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“Humanitarian corridor” for medical aid is vital in Congo, says Miliband

BMJ 2008; 337 doi: https://doi.org/10.1136/bmj.a2413 (Published 04 November 2008) Cite this as: BMJ 2008;337:a2413
  1. Peter Moszynski
  1. 1London

    United Nations peacekeepers are escorting a convoy of urgent medical supplies across the frontline in the east of the Democratic Republic of Congo, in an attempt to prevent mass outbreaks of disease among hundreds of thousands of people displaced by recent fighting.

    Paul Garwood, of the World Health Organization’s department for health action in crises, said that up to a million people were affected by the crisis and that WHO was “reacting aggressively” by intervening with emergency supplies in a response to the immediate healthcare needs of the affected people.

    He said, “This region of DRC [Democratic Republic of Congo] is endemic for a range of illnesses, and the fear is that the massive displacement of people could exacerbate these health risks.” Thus an immediate priority was to strengthen surveillance and monitoring activities, he said.

    Medical aid has been prioritised ahead of food aid because widespread outbreaks of cholera and malaria have already occurred, and the health authorities fear that worse is to come. The World Food Programme is also sending an emergency assessment team.

    After a fact finding mission to the region alongside the French foreign minister, Bernard Kouchner, the UK foreign secretary, David Miliband, said, “There is no excuse for turning away.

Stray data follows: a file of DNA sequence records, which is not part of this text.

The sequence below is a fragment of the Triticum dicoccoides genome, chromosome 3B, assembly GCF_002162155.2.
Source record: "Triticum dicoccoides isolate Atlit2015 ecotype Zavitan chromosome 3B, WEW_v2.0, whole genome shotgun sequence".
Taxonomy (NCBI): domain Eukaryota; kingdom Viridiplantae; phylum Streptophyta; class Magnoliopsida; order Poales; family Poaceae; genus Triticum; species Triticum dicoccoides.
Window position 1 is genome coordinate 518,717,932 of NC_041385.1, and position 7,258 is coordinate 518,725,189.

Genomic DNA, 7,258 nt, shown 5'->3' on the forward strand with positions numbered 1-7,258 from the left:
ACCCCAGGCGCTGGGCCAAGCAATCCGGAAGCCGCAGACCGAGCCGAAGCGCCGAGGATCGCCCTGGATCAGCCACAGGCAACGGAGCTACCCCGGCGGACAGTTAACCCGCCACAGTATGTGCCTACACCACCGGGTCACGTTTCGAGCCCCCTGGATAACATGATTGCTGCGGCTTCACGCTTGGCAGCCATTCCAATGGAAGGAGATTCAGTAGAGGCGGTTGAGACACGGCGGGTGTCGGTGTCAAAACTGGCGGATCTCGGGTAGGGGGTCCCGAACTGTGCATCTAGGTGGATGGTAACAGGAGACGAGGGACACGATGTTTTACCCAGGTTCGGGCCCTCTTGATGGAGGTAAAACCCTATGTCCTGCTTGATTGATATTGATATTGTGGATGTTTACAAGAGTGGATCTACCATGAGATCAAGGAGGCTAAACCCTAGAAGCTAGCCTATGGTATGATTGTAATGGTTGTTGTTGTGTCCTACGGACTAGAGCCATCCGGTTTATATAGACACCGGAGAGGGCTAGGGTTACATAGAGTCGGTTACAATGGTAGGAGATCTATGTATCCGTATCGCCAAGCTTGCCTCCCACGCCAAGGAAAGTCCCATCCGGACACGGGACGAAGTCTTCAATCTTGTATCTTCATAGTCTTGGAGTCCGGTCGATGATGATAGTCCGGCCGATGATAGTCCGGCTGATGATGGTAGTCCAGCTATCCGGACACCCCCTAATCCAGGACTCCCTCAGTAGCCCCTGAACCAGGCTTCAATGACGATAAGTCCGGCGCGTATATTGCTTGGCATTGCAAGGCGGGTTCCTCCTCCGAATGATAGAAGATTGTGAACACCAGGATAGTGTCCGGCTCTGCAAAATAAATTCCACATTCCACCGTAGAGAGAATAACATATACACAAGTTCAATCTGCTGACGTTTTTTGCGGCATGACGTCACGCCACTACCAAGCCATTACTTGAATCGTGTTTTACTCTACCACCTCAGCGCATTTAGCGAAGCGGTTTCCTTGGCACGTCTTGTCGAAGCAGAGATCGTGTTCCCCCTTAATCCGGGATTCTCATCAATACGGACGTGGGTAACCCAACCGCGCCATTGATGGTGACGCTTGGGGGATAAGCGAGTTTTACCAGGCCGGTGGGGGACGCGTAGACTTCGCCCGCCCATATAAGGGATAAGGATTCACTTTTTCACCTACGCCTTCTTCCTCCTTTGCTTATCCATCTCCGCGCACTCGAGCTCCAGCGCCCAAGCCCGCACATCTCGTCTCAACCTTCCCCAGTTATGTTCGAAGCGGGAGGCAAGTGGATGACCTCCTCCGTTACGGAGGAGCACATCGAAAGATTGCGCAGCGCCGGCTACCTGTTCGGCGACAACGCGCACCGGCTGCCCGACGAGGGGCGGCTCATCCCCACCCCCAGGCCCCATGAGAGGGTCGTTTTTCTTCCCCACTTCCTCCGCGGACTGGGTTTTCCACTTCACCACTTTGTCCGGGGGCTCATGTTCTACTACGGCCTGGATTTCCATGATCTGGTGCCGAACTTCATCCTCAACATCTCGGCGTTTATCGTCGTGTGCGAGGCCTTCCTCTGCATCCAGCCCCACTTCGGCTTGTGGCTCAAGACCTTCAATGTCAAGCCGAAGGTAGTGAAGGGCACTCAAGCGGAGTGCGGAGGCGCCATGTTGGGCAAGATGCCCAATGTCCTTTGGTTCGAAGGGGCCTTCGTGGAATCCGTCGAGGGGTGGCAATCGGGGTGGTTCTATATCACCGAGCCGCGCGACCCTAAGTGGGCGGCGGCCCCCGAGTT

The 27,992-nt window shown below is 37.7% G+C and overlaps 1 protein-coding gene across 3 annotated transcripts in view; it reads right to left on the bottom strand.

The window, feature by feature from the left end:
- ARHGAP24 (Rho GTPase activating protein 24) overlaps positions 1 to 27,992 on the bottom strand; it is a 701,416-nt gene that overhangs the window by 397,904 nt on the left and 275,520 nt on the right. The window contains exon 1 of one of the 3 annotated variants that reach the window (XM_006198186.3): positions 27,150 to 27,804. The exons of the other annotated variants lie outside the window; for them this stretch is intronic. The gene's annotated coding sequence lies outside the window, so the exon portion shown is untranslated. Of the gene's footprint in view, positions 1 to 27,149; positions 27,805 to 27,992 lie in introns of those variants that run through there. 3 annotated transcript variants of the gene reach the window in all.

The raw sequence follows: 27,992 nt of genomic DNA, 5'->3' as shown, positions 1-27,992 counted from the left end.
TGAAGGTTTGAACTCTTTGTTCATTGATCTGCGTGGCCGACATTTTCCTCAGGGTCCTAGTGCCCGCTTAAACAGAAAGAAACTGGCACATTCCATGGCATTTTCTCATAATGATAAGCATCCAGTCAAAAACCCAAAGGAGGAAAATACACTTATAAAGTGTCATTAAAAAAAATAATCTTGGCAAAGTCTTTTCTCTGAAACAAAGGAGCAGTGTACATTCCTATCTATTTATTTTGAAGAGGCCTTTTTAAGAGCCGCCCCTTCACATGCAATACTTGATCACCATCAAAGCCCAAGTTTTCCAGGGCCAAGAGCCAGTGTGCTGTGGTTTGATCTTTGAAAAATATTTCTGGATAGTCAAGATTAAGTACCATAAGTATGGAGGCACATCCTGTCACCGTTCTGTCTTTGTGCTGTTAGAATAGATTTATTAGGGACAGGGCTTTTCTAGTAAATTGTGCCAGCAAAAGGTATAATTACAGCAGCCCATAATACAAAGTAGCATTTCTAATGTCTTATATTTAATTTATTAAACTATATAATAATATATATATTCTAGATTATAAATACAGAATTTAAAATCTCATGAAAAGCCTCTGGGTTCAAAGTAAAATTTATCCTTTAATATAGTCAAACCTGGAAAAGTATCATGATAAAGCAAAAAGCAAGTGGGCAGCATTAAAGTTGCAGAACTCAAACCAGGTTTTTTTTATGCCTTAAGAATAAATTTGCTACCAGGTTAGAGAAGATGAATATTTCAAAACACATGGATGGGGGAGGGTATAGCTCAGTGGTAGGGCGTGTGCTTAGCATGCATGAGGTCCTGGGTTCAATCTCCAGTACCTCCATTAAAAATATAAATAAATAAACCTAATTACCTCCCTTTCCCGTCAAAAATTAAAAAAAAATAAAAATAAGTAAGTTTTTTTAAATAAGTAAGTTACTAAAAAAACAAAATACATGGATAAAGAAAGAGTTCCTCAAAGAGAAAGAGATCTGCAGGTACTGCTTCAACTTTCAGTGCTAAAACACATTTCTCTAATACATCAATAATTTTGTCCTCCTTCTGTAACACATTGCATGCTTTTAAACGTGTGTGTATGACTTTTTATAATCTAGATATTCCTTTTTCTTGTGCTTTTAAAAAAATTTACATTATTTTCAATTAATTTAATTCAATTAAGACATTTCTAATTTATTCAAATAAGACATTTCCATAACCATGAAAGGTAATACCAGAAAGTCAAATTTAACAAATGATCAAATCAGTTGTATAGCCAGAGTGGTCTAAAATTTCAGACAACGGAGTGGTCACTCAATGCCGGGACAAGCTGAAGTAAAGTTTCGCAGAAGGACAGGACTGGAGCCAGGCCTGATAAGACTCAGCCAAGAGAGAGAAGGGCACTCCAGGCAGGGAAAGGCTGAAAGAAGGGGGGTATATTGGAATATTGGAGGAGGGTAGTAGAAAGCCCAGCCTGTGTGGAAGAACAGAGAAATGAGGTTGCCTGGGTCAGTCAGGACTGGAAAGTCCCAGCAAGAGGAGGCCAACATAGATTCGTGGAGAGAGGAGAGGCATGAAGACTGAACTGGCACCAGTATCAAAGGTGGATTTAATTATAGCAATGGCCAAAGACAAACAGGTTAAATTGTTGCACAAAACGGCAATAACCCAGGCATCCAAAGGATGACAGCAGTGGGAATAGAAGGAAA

“The immediate needs are obvious. We saw them yesterday. The ceasefire last Wednesday needs to be bolstered. The humanitarian needs for food, shelter, water, and health care must be met through universal provision and secure routes for delivery. This requires local and international cooperation.”

    The region, on the border of the Democratic Republic of Congo and Rwanda, has been beleaguered by fighting and ethnic tension since the mass influx of Hutu refugees in the aftermath of the 1994 genocide in Rwanda. The latest insurgency by some 10 000 rebels led by General Laurent Nkunda is backed by a large number of Tutsis in the region, who are intimidated by the continuing activities of the Hutu militias and robbery and looting by the Congolese armed forces.

    “Our message was that the world is watching,” Mr Miliband said. “Everyone is haunted by the memories of the 1990s. All sides have to live up to their stated responsibilities. It is vital we maintain the ceasefire and get a humanitarian corridor open.”

    Hospitals and clinics in the area have been looted, and the UN believes that a number of camps for internally displaced people have been deliberately targeted by the rebels, creating tens of thousands of additional refugees. The UN has appealed for all sides to respect the camps and the humanitarian assistance.

    WHO has urged “all parties to the conflict to ensure that health facilities and personnel are not targeted by the violence, because it is during crises like these that people need health services more than ever.”

    The Democratic Republic of Congo currently hosts the world’s largest peacekeeping operation, a 17 000 strong force, of whom 5000 are currently stationed in the east of the country. Britain and the European Union are considering sending additional troops.

    Prime Minister Gordon Brown warned last weekend, “We must not allow Congo to become another Rwanda.”

    Notes

    Cite this as: BMJ 2008;337:a2413

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